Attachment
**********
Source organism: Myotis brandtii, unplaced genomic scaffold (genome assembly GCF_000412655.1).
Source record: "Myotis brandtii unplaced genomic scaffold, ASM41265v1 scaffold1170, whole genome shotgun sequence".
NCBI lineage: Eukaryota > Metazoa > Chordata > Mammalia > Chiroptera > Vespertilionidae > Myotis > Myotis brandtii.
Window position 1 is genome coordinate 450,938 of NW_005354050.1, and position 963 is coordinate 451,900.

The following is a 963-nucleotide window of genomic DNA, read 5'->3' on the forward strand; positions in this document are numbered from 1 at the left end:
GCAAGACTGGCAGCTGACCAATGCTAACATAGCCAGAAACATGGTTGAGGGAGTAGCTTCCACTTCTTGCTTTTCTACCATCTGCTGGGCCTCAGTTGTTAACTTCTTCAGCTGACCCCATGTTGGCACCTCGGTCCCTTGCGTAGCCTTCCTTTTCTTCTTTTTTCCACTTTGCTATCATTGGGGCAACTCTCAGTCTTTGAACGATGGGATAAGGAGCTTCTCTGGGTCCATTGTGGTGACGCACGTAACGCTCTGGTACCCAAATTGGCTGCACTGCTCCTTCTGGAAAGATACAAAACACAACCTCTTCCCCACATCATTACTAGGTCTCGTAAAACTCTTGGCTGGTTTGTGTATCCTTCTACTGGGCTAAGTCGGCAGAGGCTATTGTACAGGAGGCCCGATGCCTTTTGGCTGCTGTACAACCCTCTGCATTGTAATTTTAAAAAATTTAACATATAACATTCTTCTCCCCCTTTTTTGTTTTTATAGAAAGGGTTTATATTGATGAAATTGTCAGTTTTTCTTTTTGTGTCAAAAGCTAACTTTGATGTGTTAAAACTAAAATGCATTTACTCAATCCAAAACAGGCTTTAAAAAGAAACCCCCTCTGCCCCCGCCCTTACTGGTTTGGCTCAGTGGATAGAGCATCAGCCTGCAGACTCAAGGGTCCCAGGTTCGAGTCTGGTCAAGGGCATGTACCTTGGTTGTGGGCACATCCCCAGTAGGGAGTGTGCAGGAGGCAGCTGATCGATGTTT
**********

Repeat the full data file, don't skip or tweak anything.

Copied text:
Source organism: Myotis brandtii, unplaced genomic scaffold (genome assembly GCF_000412655.1).
Source record: "Myotis brandtii unplaced genomic scaffold, ASM41265v1 scaffold1170, whole genome shotgun sequence".
NCBI lineage: Eukaryota > Metazoa > Chordata > Mammalia > Chiroptera > Vespertilionidae > Myotis > Myotis brandtii.
Window position 1 is genome coordinate 450,938 of NW_005354050.1, and position 963 is coordinate 451,900.

The following is a 963-nucleotide window of genomic DNA, read 5'->3' on the forward strand; positions in this document are numbered from 1 at the left end:
GCAAGACTGGCAGCTGACCAATGCTAACATAGCCAGAAACATGGTTGAGGGAGTAGCTTCCACTTCTTGCTTTTCTACCATCTGCTGGGCCTCAGTTGTTAACTTCTTCAGCTGACCCCATGTTGGCACCTCGGTCCCTTGCGTAGCCTTCCTTTTCTTCTTTTTTCCACTTTGCTATCATTGGGGCAACTCTCAGTCTTTGAACGATGGGATAAGGAGCTTCTCTGGGTCCATTGTGGTGACGCACGTAACGCTCTGGTACCCAAATTGGCTGCACTGCTCCTTCTGGAAAGATACAAAACACAACCTCTTCCCCACATCATTACTAGGTCTCGTAAAACTCTTGGCTGGTTTGTGTATCCTTCTACTGGGCTAAGTCGGCAGAGGCTATTGTACAGGAGGCCCGATGCCTTTTGGCTGCTGTACAACCCTCTGCATTGTAATTTTAAAAAATTTAACATATAACATTCTTCTCCCCCTTTTTTGTTTTTATAGAAAGGGTTTATATTGATGAAATTGTCAGTTTTTCTTTTTGTGTCAAAAGCTAACTTTGATGTGTTAAAACTAAAATGCATTTACTCAATCCAAAACAGGCTTTAAAAAGAAACCCCCTCTGCCCCCGCCCTTACTGGTTTGGCTCAGTGGATAGAGCATCAGCCTGCAGACTCAAGGGTCCCAGGTTCGAGTCTGGTCAAGGGCATGTACCTTGGTTGTGGGCACATCCCCAGTAGGGAGTGTGCAGGAGGCAGCTGATCGATGTTT